Is there is a place where human complexity is any more obvious than it is in love?
Relationships illuminate the vast array of complications nested within our own minds; there is nothing that reflects our problems more clearly than connection to one another.
They can be our downfall, though, if we allow these reflections to negatively impact us by taking these things personally.
This can also act as our greatest teacher if we use these reflections to gauge where our personality could use some work.
I listened to a talk recently by the philosopher Alain De Botton, entitled “Why You Will Marry The Wrong Person,” and it really helped me further understand the ever-extensive dynamic of human relationship. I’ll share several key quotes from this lecture to illustrate:
“We get into these patterns of not daring to do the thing that we really need to do, which is to say, ‘I’m actually a small child inside and I need you like a small child would need it’s parent.’ This is so humbling that most of us refuse to make that step, and therefore refuse the challenge of love.”
Ultimately, much of our lives are devoted to redeeming certain early childhood experiences that had a substantial impact on us, as psychology has been telling us for the last 100 years. This is not to say our paths are in any way predetermined. Rather, we have certain deeply-rooted needs that require our attendance in some way.
If we avoid these needs, these foundational desires, they will likely manifest in unhealthy ways.
It is important to admit we are not entirely independent. There is a certain necessity for human connection we cannot do without. This is a crucial starting point to embarking on the dangerous and perilous journey of being in a relationship.
“In short, we don’t know very much how to love. It sounds very odd, because imagine if someone said to you that everyone in this room needs to go to a school of love. We think, ‘What?! A school of love?! Love is just an instinct!’ No, it’s not. It’s a skill. It’s a skill that needs to be learned, and it is a skill that our society refuses to consider as a skill.”
Relationships are perpetual works in progress.
They are not purely intuitive and free, nor is there some end point to be reached in relationship. It is a constant balancing act between the known and the unknown, between structure and spontaneity, between the future and the present moment. The skill of love is attempting to walk this fine line—to attain balance to the greatest degree.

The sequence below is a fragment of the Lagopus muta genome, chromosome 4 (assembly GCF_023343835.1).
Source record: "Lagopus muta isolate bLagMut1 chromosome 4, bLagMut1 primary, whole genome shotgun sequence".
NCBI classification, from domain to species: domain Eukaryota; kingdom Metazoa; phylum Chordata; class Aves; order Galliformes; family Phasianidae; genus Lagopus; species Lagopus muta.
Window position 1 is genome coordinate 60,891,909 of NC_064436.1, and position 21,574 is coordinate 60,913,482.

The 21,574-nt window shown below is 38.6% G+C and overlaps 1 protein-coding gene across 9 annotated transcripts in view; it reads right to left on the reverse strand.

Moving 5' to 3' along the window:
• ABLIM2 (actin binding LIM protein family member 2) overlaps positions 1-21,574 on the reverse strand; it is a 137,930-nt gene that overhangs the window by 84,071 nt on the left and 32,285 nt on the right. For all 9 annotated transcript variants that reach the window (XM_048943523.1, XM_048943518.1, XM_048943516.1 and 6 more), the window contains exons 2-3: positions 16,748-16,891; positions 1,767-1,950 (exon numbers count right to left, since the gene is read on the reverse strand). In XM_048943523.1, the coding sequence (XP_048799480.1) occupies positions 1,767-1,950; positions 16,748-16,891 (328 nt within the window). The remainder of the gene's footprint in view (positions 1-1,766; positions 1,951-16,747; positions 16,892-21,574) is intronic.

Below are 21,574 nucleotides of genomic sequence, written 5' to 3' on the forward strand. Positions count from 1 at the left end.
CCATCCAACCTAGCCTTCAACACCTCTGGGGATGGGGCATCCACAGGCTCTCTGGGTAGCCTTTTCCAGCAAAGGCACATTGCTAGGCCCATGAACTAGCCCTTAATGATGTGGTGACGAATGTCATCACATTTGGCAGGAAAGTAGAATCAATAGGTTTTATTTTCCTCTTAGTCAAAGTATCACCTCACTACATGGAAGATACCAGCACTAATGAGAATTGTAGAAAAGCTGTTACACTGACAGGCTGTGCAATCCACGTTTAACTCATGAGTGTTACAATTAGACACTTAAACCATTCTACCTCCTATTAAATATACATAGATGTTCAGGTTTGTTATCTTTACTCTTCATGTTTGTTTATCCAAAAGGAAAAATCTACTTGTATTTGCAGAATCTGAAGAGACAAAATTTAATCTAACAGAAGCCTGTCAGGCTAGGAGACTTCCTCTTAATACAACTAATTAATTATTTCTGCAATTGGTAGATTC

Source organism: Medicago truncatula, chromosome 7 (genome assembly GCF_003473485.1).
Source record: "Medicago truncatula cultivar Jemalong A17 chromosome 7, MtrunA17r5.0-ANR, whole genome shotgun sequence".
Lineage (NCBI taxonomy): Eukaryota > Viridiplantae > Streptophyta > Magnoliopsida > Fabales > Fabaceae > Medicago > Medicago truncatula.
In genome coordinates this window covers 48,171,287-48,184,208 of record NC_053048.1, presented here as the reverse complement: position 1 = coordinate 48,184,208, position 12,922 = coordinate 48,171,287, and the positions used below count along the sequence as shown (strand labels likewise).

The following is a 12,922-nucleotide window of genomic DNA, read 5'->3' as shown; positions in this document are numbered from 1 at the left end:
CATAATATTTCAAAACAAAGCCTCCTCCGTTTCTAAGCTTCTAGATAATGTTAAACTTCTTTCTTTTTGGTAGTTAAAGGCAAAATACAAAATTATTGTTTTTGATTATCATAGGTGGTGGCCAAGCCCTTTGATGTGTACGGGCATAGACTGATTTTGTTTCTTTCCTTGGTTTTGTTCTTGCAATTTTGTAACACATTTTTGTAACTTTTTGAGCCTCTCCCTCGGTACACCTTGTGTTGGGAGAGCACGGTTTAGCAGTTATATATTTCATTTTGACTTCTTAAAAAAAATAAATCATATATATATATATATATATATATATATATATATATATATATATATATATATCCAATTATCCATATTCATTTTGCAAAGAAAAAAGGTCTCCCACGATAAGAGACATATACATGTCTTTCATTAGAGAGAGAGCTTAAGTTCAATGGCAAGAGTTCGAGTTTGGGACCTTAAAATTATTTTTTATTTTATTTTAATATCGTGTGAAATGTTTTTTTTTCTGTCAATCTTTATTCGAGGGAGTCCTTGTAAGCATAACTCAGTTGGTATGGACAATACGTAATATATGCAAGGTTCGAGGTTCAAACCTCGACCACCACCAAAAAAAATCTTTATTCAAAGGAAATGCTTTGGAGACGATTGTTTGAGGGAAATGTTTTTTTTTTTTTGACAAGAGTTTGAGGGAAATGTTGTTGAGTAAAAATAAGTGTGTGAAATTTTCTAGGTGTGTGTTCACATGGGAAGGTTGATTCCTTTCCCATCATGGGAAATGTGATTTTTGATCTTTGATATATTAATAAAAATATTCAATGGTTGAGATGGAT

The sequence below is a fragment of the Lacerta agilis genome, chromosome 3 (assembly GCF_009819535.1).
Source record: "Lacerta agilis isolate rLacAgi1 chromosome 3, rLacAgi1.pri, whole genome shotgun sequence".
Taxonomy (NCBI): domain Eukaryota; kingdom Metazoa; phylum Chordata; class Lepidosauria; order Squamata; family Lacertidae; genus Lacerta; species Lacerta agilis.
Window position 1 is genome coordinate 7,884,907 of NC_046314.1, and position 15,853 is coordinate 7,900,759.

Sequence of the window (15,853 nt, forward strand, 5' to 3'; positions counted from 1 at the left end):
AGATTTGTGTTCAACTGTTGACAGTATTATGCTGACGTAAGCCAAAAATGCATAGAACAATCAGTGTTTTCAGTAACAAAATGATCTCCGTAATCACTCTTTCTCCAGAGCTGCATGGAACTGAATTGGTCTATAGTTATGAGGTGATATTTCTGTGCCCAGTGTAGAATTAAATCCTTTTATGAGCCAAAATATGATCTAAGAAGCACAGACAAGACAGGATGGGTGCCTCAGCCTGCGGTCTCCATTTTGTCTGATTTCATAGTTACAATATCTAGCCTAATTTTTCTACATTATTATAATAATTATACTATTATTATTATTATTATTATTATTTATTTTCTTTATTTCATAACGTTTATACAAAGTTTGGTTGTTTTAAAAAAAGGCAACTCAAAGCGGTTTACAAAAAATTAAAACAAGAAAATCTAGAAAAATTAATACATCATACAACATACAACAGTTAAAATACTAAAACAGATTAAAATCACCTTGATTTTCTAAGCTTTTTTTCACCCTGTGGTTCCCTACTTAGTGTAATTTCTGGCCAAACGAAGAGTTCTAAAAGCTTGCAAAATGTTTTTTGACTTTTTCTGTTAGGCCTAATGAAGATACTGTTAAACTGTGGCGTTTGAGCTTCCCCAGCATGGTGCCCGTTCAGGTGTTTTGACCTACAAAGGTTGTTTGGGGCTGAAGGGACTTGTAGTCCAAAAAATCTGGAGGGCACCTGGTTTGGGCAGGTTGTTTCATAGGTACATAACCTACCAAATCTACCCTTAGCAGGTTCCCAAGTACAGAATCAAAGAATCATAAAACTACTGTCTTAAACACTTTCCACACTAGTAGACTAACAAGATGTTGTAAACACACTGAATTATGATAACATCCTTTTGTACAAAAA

Relationships are incredibly dynamic, vastly complex, and something to be incessantly cultivated. If we cease to see love as a skill, then these complications cannot be sorted through and our pathologies will come to destroy the relationship.
The passage continues:
“We are meant to always just follow our feelings. If you keep following your feelings you will almost certainly make a big mistake in your life. Then what is love? There is a distinction between loving and being loved. We all start off in life knowing a lot about being loved. Being loved is the fun bit. We grow up thinking that is what is going to happen in an adult relationship. We can be forgiven for that. It is an understandable mistake, but a very tragic mistake because it leads us not to pay attention to the other side of the equation, which is to love.”
Love is a negotiation, or rather love can only be maintained through negotiation. This negotiation is predicated upon the fact that we have uncontrollable needs and desires that aren’t always reasonable, and thereby we must come to some level of agreement with our partner if we want our relationship to flourish.
I said in a recent article that I really appreciate the term “partner,” because that is about as far as we can discern what people in relationships actually are. We are working together. We are collaborating in order to make this connection into a work of art, and this collaboration constitutes embodying both sides of love (loving/being loved).
This is one of my favorite quotes I have ever heard on love:
“What does it really mean to love? To love, ultimately, is the willingness to interpret someone’s, on the surface, not very appealing behavior in order to find more benevolent reasons why it may be unfolding. In other words, to love someone is to apply charity and generosity of interpretation.”
I know it’s not a particularly romantic perspective on love, but it is an incredibly realistic and honest depiction of what it means to be in relationship to another.
People are silly. We act out. We say weird things. We have strange propensities in that it is difficult to approach a relationship without seeing the process as some kind of “skill” to be endlessly cultivated and developed.
A balance is to be struck between nature and nurture, chaos and order, novelty and structure, if we hope to optimize human relationship. This balance may only be sought through paying close attention to the fluctuations of this experiential pendulum to really understand our own psychological processes.
Understanding is the foundation upon which love is constructed.
Author: Samuel Kronen
Editor: Danielle Beutell
Copy Editor: Callie Rushton
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